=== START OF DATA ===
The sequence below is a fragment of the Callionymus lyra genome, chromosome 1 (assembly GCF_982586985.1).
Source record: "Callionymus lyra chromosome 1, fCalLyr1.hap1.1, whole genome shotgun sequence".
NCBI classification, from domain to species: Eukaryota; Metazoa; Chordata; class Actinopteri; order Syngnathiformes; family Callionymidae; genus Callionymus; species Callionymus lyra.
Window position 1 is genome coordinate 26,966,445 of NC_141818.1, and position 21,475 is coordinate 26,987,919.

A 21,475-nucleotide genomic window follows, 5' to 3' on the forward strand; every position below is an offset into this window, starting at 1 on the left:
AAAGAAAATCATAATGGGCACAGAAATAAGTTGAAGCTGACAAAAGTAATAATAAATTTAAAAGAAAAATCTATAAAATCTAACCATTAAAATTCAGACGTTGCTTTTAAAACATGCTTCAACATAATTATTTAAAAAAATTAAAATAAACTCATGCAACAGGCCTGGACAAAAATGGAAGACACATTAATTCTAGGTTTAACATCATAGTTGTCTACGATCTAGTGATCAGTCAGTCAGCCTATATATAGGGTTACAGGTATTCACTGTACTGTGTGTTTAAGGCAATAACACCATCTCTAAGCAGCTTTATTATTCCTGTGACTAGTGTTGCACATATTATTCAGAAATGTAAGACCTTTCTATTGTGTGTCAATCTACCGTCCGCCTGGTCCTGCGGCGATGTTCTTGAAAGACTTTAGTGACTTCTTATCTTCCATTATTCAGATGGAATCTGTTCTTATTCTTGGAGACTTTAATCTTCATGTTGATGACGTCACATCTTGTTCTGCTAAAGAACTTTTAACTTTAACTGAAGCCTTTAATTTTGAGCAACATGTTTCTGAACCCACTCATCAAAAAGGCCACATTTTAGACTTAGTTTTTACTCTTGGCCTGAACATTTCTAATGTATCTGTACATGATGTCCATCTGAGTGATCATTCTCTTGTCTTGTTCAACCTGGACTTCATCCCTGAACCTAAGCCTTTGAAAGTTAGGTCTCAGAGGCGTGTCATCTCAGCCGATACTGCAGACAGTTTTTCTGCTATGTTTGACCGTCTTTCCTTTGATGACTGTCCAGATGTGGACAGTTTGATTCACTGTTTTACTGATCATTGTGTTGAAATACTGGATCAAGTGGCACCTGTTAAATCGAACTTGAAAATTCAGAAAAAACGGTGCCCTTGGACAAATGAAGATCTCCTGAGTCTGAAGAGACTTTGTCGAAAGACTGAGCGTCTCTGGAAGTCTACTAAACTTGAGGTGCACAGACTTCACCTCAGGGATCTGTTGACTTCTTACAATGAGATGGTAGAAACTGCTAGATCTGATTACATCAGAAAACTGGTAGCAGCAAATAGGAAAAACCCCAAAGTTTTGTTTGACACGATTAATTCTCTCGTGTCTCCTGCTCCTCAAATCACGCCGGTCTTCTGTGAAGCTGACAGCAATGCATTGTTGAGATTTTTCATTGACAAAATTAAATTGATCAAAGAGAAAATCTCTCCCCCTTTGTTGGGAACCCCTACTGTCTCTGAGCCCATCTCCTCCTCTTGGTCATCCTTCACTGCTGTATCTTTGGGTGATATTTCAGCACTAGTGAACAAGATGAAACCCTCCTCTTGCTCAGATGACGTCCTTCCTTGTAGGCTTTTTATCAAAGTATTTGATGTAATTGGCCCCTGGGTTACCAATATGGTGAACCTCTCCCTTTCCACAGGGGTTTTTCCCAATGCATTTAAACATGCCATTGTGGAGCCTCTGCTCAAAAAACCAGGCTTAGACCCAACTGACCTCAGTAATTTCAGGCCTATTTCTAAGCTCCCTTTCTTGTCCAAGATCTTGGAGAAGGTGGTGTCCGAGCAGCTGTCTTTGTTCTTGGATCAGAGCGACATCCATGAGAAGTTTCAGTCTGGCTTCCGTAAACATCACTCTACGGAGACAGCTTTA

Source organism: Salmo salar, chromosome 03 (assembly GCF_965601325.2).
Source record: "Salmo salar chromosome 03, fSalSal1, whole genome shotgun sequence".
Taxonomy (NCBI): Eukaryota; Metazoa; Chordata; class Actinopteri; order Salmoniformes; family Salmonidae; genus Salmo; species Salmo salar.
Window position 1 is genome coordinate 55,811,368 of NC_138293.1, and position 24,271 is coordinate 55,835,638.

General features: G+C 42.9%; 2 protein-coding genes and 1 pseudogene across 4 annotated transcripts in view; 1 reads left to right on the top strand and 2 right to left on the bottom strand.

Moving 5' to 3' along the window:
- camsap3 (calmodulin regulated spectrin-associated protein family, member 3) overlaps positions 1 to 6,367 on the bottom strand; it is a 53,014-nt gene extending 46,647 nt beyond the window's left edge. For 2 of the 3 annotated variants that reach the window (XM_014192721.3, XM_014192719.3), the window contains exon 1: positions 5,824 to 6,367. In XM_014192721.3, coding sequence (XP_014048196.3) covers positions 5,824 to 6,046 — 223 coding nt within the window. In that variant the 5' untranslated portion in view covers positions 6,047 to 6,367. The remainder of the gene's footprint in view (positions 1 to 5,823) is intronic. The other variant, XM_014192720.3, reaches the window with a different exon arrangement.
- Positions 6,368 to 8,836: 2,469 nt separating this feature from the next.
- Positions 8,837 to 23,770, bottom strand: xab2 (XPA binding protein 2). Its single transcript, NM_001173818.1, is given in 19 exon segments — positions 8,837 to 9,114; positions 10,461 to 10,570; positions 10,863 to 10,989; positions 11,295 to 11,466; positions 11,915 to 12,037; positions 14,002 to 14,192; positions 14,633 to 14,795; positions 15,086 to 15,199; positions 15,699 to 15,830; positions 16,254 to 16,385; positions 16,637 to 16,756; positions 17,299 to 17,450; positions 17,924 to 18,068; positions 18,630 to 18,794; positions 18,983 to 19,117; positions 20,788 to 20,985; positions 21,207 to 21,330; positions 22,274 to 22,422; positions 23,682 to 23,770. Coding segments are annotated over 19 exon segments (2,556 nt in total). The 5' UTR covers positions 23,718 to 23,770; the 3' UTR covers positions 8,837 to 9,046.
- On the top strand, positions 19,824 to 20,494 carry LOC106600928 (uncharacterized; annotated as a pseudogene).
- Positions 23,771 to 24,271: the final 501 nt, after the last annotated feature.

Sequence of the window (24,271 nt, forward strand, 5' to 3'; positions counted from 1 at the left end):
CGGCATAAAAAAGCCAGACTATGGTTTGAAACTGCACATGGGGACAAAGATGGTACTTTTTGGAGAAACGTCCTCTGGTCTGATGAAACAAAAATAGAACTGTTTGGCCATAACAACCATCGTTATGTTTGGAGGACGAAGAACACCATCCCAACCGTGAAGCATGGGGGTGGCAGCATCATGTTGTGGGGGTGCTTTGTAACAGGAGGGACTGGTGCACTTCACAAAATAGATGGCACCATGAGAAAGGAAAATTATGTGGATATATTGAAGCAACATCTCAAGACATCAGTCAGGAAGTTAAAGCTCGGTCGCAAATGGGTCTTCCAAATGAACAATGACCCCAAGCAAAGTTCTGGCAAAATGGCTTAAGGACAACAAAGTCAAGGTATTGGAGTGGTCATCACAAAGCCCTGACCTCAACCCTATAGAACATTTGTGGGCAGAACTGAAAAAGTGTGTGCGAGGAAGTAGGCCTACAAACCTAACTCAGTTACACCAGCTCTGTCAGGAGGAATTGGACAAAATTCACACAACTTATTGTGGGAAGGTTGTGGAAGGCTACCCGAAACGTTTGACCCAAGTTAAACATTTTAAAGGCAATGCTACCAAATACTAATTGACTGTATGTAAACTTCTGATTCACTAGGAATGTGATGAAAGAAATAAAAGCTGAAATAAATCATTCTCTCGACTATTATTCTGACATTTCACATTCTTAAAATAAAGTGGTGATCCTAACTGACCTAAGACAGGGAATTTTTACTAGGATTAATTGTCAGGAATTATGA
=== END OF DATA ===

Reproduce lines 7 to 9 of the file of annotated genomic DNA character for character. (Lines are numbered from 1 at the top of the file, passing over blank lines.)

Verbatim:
Source organism: Salmo salar, chromosome 03 (assembly GCF_965601325.2).
Source record: "Salmo salar chromosome 03, fSalSal1, whole genome shotgun sequence".
Taxonomy (NCBI): Eukaryota; Metazoa; Chordata; class Actinopteri; order Salmoniformes; family Salmonidae; genus Salmo; species Salmo salar.